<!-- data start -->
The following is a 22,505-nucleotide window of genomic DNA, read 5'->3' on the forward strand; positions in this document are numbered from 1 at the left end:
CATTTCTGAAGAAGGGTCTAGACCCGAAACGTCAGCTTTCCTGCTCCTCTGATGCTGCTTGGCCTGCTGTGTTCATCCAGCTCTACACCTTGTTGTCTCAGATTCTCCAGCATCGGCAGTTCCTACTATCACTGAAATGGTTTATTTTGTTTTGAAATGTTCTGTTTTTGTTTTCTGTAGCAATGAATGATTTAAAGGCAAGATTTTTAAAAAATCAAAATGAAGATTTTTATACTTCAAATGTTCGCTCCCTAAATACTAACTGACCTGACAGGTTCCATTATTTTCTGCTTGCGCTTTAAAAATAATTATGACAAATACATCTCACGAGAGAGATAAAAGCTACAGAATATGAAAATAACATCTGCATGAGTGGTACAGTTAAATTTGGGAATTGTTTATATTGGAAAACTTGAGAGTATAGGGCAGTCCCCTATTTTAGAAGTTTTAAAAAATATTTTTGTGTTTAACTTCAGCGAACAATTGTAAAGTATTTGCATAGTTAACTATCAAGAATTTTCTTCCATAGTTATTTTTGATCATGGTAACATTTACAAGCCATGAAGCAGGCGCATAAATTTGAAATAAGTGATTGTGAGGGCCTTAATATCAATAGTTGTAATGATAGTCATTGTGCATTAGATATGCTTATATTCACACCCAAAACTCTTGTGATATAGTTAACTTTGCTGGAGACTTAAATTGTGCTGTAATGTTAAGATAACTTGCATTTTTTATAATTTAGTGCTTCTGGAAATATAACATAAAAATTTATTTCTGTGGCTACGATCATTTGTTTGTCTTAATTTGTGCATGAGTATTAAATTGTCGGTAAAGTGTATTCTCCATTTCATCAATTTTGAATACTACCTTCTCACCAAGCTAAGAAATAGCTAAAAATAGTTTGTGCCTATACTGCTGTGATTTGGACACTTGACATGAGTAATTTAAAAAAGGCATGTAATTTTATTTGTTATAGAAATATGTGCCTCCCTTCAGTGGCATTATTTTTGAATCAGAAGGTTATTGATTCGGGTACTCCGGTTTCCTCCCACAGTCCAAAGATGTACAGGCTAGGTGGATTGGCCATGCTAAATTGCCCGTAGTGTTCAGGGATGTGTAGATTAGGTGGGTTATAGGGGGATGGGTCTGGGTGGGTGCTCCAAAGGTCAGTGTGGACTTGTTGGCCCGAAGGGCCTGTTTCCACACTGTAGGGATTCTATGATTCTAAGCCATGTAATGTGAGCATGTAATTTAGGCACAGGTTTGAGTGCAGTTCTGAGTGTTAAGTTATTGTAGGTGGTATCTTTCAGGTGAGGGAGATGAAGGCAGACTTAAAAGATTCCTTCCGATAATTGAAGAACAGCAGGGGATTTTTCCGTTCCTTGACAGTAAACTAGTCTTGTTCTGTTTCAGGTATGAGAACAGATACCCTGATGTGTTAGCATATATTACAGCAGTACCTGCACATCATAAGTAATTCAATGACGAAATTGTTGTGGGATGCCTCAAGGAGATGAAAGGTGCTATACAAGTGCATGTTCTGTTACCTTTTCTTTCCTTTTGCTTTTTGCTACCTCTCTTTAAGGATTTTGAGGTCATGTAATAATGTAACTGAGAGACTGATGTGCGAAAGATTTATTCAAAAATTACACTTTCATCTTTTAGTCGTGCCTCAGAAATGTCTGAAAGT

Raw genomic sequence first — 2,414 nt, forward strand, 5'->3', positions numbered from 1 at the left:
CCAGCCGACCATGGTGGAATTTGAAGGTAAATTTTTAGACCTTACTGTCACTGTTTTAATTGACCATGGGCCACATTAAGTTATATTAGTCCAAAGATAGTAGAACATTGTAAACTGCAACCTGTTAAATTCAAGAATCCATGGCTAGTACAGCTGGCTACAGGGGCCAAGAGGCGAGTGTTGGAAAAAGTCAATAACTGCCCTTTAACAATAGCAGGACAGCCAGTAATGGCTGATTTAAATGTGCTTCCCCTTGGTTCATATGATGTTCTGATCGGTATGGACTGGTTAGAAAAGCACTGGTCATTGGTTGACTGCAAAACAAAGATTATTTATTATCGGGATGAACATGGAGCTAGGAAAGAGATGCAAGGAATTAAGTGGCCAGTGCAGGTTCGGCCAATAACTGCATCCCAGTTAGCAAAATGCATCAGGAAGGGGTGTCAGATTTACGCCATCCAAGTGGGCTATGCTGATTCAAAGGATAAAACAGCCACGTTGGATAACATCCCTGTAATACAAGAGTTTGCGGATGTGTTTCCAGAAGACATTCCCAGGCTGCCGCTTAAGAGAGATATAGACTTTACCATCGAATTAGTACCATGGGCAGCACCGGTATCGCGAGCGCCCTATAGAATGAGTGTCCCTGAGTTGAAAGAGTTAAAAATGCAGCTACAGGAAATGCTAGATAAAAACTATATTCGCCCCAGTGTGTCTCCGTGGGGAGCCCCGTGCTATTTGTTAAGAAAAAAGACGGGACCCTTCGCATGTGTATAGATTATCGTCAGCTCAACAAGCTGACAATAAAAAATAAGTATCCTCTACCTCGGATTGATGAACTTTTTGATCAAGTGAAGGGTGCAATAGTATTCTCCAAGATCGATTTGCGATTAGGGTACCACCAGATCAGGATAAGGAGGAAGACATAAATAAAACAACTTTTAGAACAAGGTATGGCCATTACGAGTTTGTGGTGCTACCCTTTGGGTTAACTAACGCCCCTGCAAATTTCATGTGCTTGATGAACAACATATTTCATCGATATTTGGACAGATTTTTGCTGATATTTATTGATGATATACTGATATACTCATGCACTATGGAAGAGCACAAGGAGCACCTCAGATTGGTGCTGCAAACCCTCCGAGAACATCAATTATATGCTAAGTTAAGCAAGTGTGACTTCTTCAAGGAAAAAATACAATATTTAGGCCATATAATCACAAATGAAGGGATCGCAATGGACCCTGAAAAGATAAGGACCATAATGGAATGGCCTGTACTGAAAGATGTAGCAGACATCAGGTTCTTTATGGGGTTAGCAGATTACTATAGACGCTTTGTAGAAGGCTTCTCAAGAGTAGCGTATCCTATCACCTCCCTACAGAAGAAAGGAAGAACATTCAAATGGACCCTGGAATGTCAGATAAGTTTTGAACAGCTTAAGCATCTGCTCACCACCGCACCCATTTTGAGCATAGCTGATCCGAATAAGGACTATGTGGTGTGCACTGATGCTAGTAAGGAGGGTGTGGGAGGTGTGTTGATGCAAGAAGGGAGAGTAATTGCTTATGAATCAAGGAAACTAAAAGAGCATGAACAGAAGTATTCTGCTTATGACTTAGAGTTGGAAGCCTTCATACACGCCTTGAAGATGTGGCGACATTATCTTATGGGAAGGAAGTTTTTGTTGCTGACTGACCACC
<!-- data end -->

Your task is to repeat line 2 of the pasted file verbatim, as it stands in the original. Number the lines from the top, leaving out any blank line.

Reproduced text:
CATTTCTGAAGAAGGGTCTAGACCCGAAACGTCAGCTTTCCTGCTCCTCTGATGCTGCTTGGCCTGCTGTGTTCATCCAGCTCTACACCTTGTTGTCTCAGATTCTCCAGCATCGGCAGTTCCTACTATCACTGAAATGGTTTATTTTGTTTTGAAATGTTCTGTTTTTGTTTTCTGTAGCAATGAATGATTTAAAGGCAAGATTTTTAAAAAATCAAAATGAAGATTTTTATACTTCAAATGTTCGCTCCCTAAATACTAACTGACCTGACAGGTTCCATTATTTTCTGCTTGCGCTTTAAAAATAATTATGACAAATACATCTCACGAGAGAGATAAAAGCTACAGAATATGAAAATAACATCTGCATGAGTGGTACAGTTAAATTTGGGAATTGTTTATATTGGAAAACTTGAGAGTATAGGGCAGTCCCCTATTTTAGAAGTTTTAAAAAATATTTTTGTGTTTAACTTCAGCGAACAATTGTAAAGTATTTGCATAGTTAACTATCAAGAATTTTCTTCCATAGTTATTTTTGATCATGGTAACATTTACAAGCCATGAAGCAGGCGCATAAATTTGAAATAAGTGATTGTGAGGGCCTTAATATCAATAGTTGTAATGATAGTCATTGTGCATTAGATATGCTTATATTCACACCCAAAACTCTTGTGATATAGTTAACTTTGCTGGAGACTTAAATTGTGCTGTAATGTTAAGATAACTTGCATTTTTTATAATTTAGTGCTTCTGGAAATATAACATAAAAATTTATTTCTGTGGCTACGATCATTTGTTTGTCTTAATTTGTGCATGAGTATTAAATTGTCGGTAAAGTGTATTCTCCATTTCATCAATTTTGAATACTACCTTCTCACCAAGCTAAGAAATAGCTAAAAATAGTTTGTGCCTATACTGCTGTGATTTGGACACTTGACATGAGTAATTTAAAAAAGGCATGTAATTTTATTTGTTATAGAAATATGTGCCTCCCTTCAGTGGCATTATTTTTGAATCAGAAGGTTATTGATTCGGGTACTCCGGTTTCCTCCCACAGTCCAAAGATGTACAGGCTAGGTGGATTGGCCATGCTAAATTGCCCGTAGTGTTCAGGGATGTGTAGATTAGGTGGGTTATAGGGGGATGGGTCTGGGTGGGTGCTCCAAAGGTCAGTGTGGACTTGTTGGCCCGAAGGGCCTGTTTCCACACTGTAGGGATTCTATGATTCTAAGCCATGTAATGTGAGCATGTAATTTAGGCACAGGTTTGAGTGCAGTTCTGAGTGTTAAGTTATTGTAGGTGGTATCTTTCAGGTGAGGGAGATGAAGGCAGACTTAAAAGATTCCTTCCGATAATTGAAGAACAGCAGGGGATTTTTCCGTTCCTTGACAGTAAACTAGTCTTGTTCTGTTTCAGGTATGAGAACAGATACCCTGATGTGTTAGCATATATTACAGCAGTACCTGCACATCATAAGTAATTCAATGACGAAATTGTTGTGGGATGCCTCAAGGAGATGAAAGGTGCTATACAAGTGCATGTTCTGTTACCTTTTCTTTCCTTTTGCTTTTTGCTACCTCTCTTTAAGGATTTTGAGGTCATGTAATAATGTAACTGAGAGACTGATGTGCGAAAGATTTATTCAAAAATTACACTTTCATCTTTTAGTCGTGCCTCAGAAATGTCTGAAAGT